Building ALPS from source
- 1 Building ALPS from source
- 1.1 Libraries and tools needed to build ALPS
- 1.1.1 Get dependent libraries and tools on MacOS X using Mac Ports
- 1.1.2 Get dependent libraries and tools on Ubuntu 10.04 Lucid (and higher)
- 1.1.3 Get dependent libraries and tools on CentOS 5.4 (should be identical with RHEL 5.4 and essentially all 5.* versions)
- 1.1.4 Get dependent libraries and tools on Debian GNU/Linux (sid)
- 1.1.5 Get some dependent libraries and tools from source using ALPS convenience scripts
- 1.2 Build ALPS
- 1.3 Notes for high performance computers
- 1.4 Notes for Unix Servers
- 1.1 Libraries and tools needed to build ALPS
Building ALPS from source
Libraries and tools needed to build ALPS
ALPS will need the following libraries and tools in addition to the ALPS sources:
- CMake version 2.8 or higher as a build system.
- Boost C++ Libraries version 1.47.0 or higher.
- HDF5 version 1.8.2 or higher
Many of the applications will also need
- BLAS and LAPACK libraries
To use the evaluation tools you will need Python and some Python packages
All these packages and tools can be installed from source. In the following we will give more instructions for packaged installations on various platforms.
The tebd code requires a fortran compiler and that HDF5 be built with the --enable-fortran configure option.
Get dependent libraries and tools on MacOS X using Mac Ports
- Get and install Mac Ports
- Install CMake either using the binary on http://www.cmake.org/ or using Mac Ports:
$ sudo port install cmake
- Install HDF5 1.8.2 or higher
$ sudo port install hdf5-18
- If you want Python support without Vistrails install Python and scientific Python packages:
$ sudo port install py27-numpy py27-scipy py27-matplotlib python27 $ sudo port select --set python python27
Alternatively you can also just install the ALPS Vistrails extensions
- Download and unpack the Boost C++ Libraries library sources 1.47.0 or higher if you have not downloaded them with the ALPS sources. NOTE: just download and unpack but do not build Boost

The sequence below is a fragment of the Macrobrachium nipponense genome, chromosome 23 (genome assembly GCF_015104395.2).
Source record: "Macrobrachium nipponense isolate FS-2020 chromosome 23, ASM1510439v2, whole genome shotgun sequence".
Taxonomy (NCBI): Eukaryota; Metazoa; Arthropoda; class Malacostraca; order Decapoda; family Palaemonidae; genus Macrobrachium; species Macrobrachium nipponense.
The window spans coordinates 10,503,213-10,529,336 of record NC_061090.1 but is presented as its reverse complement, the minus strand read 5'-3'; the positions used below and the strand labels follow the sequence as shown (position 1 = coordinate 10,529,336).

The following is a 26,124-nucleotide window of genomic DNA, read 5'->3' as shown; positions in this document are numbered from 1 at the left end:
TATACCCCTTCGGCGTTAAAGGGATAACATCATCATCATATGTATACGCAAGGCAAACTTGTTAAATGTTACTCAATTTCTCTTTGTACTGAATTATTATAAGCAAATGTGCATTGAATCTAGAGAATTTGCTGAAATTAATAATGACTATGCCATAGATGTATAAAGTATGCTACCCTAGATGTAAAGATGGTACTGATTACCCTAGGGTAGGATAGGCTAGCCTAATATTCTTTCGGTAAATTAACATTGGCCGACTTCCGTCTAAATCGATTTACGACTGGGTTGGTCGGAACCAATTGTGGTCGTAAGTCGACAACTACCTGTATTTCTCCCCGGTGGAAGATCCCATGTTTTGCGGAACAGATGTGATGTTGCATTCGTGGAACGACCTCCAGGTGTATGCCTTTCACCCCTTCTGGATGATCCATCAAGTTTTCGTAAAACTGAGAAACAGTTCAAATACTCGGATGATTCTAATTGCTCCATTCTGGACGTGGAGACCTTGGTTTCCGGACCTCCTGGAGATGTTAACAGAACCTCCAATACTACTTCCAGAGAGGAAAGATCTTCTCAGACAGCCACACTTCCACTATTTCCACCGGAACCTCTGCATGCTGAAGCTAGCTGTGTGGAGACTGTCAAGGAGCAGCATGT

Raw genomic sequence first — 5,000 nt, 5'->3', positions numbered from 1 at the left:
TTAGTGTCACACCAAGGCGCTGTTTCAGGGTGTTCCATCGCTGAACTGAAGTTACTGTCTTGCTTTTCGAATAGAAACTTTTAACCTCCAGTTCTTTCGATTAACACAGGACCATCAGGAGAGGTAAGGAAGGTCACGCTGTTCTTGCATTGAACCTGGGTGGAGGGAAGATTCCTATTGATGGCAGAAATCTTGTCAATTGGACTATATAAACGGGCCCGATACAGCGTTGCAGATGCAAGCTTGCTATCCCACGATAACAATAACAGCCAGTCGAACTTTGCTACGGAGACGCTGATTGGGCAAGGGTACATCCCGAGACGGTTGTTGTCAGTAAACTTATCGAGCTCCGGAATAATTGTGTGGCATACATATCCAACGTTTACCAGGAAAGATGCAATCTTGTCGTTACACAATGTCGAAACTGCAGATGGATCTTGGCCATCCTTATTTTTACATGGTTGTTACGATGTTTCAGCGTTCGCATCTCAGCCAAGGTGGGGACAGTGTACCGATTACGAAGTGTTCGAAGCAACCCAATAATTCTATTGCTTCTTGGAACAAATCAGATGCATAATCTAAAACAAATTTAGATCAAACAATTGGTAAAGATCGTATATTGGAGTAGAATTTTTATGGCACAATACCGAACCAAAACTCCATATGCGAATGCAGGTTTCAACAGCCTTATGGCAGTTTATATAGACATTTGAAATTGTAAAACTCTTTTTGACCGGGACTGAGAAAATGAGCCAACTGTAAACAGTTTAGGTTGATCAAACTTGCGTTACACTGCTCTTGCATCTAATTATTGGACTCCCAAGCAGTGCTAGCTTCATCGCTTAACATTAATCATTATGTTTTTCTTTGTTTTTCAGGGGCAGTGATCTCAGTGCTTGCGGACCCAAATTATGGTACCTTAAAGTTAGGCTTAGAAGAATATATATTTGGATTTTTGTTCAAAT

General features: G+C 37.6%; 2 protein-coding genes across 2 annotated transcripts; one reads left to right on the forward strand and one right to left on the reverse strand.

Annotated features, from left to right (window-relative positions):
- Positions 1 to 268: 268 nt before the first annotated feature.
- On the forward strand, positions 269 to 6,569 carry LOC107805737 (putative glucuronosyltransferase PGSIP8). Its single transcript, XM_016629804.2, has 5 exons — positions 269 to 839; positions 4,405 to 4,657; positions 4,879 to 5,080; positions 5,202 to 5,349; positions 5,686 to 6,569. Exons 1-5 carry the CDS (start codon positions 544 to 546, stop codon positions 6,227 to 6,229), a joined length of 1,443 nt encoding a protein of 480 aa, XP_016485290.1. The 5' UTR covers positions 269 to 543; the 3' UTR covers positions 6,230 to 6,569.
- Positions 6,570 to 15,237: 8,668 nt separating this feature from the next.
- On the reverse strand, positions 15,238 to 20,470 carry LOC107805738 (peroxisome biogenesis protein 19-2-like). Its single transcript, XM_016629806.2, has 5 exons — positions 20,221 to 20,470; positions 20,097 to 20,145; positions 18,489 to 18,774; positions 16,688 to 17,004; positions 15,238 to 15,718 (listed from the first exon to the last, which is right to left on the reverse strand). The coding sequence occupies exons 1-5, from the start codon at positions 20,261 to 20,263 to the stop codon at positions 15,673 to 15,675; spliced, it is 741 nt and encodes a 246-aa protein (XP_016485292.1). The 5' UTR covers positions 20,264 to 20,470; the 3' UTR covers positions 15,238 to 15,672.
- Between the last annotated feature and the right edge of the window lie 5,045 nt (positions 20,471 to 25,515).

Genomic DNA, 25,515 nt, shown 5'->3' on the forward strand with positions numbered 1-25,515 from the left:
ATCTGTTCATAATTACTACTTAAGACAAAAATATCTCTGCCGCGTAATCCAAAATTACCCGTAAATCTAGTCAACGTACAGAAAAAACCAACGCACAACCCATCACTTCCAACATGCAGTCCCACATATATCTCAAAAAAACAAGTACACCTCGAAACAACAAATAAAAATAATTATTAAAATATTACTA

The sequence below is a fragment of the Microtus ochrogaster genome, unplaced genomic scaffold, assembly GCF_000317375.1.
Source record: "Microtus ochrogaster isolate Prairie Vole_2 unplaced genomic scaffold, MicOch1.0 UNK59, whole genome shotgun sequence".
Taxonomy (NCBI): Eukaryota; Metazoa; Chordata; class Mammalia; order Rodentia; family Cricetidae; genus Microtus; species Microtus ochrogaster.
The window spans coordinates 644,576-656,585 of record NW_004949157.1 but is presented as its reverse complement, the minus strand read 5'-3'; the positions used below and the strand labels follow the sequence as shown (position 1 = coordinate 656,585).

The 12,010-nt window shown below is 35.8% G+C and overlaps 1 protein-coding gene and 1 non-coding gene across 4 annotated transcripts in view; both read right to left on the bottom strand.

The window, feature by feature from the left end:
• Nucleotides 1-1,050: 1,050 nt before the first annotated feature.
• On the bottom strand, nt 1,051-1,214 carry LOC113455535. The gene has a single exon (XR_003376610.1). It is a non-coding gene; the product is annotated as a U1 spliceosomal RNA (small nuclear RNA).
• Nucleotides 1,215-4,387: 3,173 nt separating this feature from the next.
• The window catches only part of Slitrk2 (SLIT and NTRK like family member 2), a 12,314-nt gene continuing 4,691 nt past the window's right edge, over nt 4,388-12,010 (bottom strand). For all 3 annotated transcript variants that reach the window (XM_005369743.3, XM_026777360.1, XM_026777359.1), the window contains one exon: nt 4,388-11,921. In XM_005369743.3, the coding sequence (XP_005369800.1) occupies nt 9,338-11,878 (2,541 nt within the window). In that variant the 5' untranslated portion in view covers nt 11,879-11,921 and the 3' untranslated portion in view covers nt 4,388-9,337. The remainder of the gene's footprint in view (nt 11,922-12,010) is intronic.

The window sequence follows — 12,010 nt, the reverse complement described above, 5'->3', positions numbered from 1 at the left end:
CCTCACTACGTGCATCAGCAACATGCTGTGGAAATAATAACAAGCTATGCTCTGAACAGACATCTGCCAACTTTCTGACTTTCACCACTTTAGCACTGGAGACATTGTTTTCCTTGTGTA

- Note that Xcode 4 does not provide a MPI implementation. To use ALPS with MPI you have to install it.
$ sudo port install openmpi
Get dependent libraries and tools on Ubuntu 10.04 Lucid (and higher)
1. Install required packages using Synaptic package manager.
build-essential cmake-curses-gui libhdf5-serial-dev libfftw3-dev gfortran python-matplotlib python-scipy liblapack-dev
- For Ubuntu 12.04 Precise Boost (version >= 1.47.0) can be installed from the package manager
- For ealier realeases download ALPS with the Boost sources included.
3. On Ubuntu, Vistrails is able to automatically install additional packages. If you however do not have administrative rights, you might need your administrator to install also the following packages:
python-qt4-gl python-qt4-sql python-vtk
Get dependent libraries and tools on CentOS 5.4 (should be identical with RHEL 5.4 and essentially all 5.* versions)
1. Make sure you have all the usual compilers installed. The following should pull in all required dependencies (including some libraries):
# yum install gcc-c++ gcc-gfortran
2. If you want to use the evaluation tools, you will need to install a newer version of Python than the provided 2.4. You can install from source or use an unofficial repository for binary RPMs. This is not required if you just want to run your compiled simulations (c++ applications), but make sure you still have python headers (specify -DALPS_BUILD_PYTHON=OFF when invoking cmake):
# yum install python-devel
3. CMake 2.8.0 or later and HDF5 1.8 or later need to be installed from source since there are no packages in the standard repositories. You can however use the install scripts in the script directory to save some work. See #Get some dependent libraries and tools from source using ALPS convenience scripts
4. More recent Boost packages are required. Use the ALPS package that includes them or get them separately.